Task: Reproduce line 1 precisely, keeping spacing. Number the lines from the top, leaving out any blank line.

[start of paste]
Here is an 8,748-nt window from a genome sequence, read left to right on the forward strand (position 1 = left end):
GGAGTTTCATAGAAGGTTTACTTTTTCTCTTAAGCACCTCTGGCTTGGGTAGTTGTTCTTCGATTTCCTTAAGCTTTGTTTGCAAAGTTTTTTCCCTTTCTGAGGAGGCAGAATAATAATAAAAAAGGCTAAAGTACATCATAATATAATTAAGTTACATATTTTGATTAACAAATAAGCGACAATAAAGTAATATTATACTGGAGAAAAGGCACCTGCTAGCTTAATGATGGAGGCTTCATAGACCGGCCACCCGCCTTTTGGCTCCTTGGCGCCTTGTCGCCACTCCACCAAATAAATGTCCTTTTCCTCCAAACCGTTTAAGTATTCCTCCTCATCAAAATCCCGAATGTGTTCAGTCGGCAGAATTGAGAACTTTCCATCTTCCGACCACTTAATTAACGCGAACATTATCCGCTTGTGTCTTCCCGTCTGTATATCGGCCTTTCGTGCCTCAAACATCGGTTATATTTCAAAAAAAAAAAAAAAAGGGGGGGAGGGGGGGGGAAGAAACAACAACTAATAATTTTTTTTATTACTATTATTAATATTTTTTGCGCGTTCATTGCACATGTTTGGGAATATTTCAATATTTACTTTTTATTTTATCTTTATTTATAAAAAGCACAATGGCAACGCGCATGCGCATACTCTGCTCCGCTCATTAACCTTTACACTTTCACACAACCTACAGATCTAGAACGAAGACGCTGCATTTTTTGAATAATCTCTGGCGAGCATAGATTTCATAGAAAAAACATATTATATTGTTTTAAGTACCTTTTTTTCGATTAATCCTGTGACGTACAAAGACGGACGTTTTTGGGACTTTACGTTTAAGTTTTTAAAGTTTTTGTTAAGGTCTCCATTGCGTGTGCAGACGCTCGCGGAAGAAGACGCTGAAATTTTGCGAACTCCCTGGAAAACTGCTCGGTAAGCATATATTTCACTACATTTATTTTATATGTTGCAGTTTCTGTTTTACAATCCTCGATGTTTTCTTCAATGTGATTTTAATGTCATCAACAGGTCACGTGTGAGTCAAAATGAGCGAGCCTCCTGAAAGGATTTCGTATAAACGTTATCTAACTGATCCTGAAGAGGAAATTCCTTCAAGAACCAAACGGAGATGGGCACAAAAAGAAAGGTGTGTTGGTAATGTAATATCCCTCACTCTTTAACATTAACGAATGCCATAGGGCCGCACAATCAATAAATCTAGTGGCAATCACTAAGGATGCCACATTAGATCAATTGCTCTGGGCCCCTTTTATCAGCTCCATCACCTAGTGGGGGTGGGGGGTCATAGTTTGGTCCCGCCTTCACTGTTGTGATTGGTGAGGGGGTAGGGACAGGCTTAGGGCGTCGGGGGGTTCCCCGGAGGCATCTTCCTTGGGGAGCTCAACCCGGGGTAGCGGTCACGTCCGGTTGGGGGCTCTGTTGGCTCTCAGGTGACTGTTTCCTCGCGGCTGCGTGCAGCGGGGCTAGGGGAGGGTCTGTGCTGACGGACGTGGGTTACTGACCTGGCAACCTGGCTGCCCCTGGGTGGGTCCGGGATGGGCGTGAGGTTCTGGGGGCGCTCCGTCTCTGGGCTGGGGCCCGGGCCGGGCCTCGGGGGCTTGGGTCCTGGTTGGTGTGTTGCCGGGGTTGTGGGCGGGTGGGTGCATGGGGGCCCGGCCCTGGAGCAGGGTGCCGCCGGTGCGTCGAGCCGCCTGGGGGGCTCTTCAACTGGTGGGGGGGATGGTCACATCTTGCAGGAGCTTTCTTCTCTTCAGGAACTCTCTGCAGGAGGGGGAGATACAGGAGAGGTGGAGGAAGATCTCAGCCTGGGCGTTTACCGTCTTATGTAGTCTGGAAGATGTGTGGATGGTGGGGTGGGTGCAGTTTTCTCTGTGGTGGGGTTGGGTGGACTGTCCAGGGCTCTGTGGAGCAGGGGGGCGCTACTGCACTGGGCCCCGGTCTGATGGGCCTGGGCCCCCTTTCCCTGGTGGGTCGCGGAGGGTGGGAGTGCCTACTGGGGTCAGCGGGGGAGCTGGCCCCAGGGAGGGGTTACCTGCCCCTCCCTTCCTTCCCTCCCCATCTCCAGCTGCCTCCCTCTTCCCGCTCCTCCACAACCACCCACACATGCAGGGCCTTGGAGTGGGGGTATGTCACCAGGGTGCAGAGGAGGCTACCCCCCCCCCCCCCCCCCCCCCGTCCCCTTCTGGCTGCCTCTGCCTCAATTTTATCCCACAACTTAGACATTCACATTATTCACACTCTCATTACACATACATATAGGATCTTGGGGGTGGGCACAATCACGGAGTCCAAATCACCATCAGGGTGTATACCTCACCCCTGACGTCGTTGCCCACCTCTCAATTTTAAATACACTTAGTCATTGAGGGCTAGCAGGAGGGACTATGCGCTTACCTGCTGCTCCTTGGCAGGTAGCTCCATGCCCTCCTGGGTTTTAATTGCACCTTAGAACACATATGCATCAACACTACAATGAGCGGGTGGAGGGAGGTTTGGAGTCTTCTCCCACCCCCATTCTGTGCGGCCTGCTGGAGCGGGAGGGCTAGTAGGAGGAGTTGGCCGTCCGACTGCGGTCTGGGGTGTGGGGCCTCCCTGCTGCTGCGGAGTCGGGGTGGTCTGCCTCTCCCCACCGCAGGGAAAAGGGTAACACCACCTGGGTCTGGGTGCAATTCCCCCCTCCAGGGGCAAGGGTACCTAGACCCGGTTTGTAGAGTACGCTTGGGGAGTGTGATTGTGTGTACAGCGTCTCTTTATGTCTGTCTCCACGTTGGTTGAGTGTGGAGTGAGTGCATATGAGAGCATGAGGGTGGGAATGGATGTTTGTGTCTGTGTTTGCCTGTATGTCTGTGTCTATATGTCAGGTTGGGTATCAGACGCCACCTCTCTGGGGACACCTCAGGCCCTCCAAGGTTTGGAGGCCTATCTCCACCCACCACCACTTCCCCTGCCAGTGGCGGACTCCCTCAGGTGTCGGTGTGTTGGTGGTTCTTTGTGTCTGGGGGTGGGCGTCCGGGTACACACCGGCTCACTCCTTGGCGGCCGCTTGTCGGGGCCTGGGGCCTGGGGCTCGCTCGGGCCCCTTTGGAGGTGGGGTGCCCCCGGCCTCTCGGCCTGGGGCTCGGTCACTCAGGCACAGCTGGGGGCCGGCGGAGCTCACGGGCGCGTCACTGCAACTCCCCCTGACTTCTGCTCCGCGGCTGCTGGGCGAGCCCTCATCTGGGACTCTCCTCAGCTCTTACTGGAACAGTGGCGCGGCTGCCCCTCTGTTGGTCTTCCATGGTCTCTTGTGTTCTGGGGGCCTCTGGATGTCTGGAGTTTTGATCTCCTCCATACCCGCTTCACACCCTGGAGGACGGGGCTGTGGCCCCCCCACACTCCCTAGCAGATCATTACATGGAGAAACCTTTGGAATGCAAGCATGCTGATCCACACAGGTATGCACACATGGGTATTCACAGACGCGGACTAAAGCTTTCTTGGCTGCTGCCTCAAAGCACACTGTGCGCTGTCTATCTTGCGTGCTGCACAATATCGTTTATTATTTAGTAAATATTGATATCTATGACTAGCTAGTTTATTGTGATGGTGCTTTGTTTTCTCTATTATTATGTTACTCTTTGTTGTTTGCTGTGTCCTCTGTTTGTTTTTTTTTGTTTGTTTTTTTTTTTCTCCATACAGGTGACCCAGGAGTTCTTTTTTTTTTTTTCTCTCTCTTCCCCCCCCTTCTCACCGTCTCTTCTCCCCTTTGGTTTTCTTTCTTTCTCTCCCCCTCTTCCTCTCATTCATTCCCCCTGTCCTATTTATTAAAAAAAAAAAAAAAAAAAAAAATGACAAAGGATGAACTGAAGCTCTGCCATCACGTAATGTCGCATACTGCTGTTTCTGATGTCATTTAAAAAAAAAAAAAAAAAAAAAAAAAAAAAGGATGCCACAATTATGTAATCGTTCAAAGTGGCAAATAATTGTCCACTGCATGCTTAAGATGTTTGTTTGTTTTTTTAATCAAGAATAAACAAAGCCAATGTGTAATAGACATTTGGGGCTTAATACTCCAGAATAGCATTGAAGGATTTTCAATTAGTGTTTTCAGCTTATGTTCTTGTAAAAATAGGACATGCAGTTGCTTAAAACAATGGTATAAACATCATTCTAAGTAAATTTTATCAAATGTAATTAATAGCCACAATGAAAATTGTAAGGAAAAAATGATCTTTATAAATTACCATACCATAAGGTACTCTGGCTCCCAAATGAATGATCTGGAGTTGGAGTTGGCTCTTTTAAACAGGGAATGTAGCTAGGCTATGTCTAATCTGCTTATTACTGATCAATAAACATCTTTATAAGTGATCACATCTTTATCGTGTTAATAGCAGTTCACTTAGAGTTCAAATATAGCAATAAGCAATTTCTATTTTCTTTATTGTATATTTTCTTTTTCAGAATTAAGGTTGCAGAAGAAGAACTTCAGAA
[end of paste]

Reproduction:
Here is an 8,748-nt window from a genome sequence, read left to right on the forward strand (position 1 = left end):